John Gray (“The dangerous conceits of the green revolution”, 18 November) rightly highlights the dependence of green technology on conflict minerals. Nowhere is this felt more than Eastern DR Congo (where I have worked with coffee farmers in the North and South Kivu and Ituri provinces since 2008).
However, while he states that mineral-related conflict and violence continued for many years after 2002, he doesn’t say that brutal armed struggle over control of these resources continues to this day. More than five million people are currently displaced in DR Congo in appalling conditions, in what the Norwegian Refugee Council says is the most neglected refugee crisis in the world. At least 230,000 have had to flee their homes so far in 2022, and overnight I have received reports of yet another massacre in North Kivu. It is vital that the green movement demands traceability and accountability in the supply chains for the minerals that we need to create a sustainable planet.
Richard Hide, Sheffield
Gray vs green
The essay in response to Greta Thunberg’s guest edit (“The dangerous conceit of the green revolution”, 18 November) contained John Gray’s usual mix of interesting insights and dubious generalisations. The points about shifting to a decarbonised energy system and the strain this will place on other resources doesn’t receive enough attention. However, regarding “bourgeois protest culture”, a cursory glance at these groups shows they represent a wide range of socio-economic positions; they often include pensioners, students with large debts and ordinary workers.
Jack Garganey, Fife
John Gray’s piece was, as ever, interesting, provocative and challenging. But as I read the part dismissing those taking various forms of direct action to highlight the climate crisis, I couldn’t help wondering what he might have written about the suffragettes. Would he have been equally dismissive of those women who took direct action in the fight for votes?
Jol Miskin, Sheffield
Looking for a new England
Andrew Marr (Cover Story, 18 November) is correct to identify that Lords reform would signal Labour’s determination to transform Britain, but his worry that a democratically elected second chamber would challenge the primacy of the Commons is unfounded. Dividing all the seats in the upper house in direct proportion to the votes cast in the general election would create a revising chamber whose mandate is secondary to that of the Commons, ensuring its members can’t challenge MPs’ primacy.
Billy Bragg, Bridport, Dorset
Clarity is in short supply in Westminster, but Andrew Marr nails the problem: the lack of a long-term (or any) narrative for the UK and the almost complete severing of the experience of the majority of people outside of Westminster from the politics practised there. The problem of debating England’s national identity without rage remains untouched by either main party, while the elusiveness of a unifying story most of the country can agree upon, and vast wealth inequality, were a big part of what led to the self-harm of the Brexit vote.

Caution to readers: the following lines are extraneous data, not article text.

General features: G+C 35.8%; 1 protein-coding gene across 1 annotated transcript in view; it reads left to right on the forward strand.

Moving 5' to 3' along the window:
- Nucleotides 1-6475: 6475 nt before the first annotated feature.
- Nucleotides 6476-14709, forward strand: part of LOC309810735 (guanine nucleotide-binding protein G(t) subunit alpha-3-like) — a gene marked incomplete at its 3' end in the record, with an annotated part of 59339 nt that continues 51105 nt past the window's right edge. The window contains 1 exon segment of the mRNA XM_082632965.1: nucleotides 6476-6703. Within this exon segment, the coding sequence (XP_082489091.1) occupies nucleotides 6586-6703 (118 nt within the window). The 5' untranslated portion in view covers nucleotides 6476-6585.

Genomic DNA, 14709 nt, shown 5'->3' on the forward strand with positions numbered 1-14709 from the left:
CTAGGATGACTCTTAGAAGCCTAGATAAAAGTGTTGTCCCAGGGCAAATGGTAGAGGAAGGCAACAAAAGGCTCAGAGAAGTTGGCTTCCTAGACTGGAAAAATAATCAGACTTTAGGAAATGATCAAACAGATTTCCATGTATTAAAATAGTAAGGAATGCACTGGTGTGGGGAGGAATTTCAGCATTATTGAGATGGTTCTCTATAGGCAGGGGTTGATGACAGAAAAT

Marie Donnelly, Newcastle upon Tyne
Tilling the land
At last, an editorial that mentions land value tax (Leader, 18 November). Here is a policy which is fair, socially beneficial and produces lots of cash for the public purse. Taxing land annually on its maximum permitted development value ensures that public funds benefit from these increased values, ensures that the rise in value caused by public planning policies comes back to the community, and greatly inhibits the hoarding of land.
Michael Meadowcroft, Leeds
Law of the jungle
Bruce Daisley (The Diary, 18 November) portrays Matt Hancock as a hapless victim of bullying, but Hancock agreed to go on I’m a Celebrity, presumably in the belief that by taking the humiliations he could reboot his career. Hancock must also have realised he would be a target because of what the audience knows about him – including that he’s moonlighting from a well-paid job.
John Harris, Llaneilian, Anglesey
A true great
Michael Henderson (“The tragedy of English football”, 11 November) states: “England has never produced a Pelé, a Di Stéfano, a Cruyff or a Zidane.” But England had one man who rose from the ashes of Munich, February 1958, gracing every playing field with his balance and balletic artistry. Are you telling me Bobby Charlton would not be in this football pantheon? I beg to differ.
Dermot Dolan, London E17
Decluttering the hard way
Oh Nicholas (Down and Out, 11 November), please don’t fall out of the window. Yours is the first column I read after my NS lands on my doormat. I don’t understand how you lose so much stuff when your flat is so small. Losing the brush from the dustpan-and-brush set, destroying your only frying pan while trying to close a window: what calamities befall you. You should visit the wonderful charity shops on London Road. How do you think all the students manage?
Terri Charman, Coulsdon, Surrey
Looking for a new England, part 2
The Proclaimers, “too Scottish” (The Critics, 18 November)? In what parallel reality can I buy an NS wherein Billy Bragg is too English?
Ernie Watt, Edinburgh
Anne Applebaum, historian and journalist
“A system with an emphasis on individual rights and open, competitive markets – the very basis of US strengths – faces existential questions in an age of big data and AI.” The more fundamental questions posed by the mess at Twitter, from @JeremyCliffe.
“The chaos at Elon Musk’s Twitter is a parable of US power in the age of Big Tech”, Jeremy Cliffe, 16 November
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This article appears in the 23 Nov 2022 issue of the New Statesman, Russian Roulette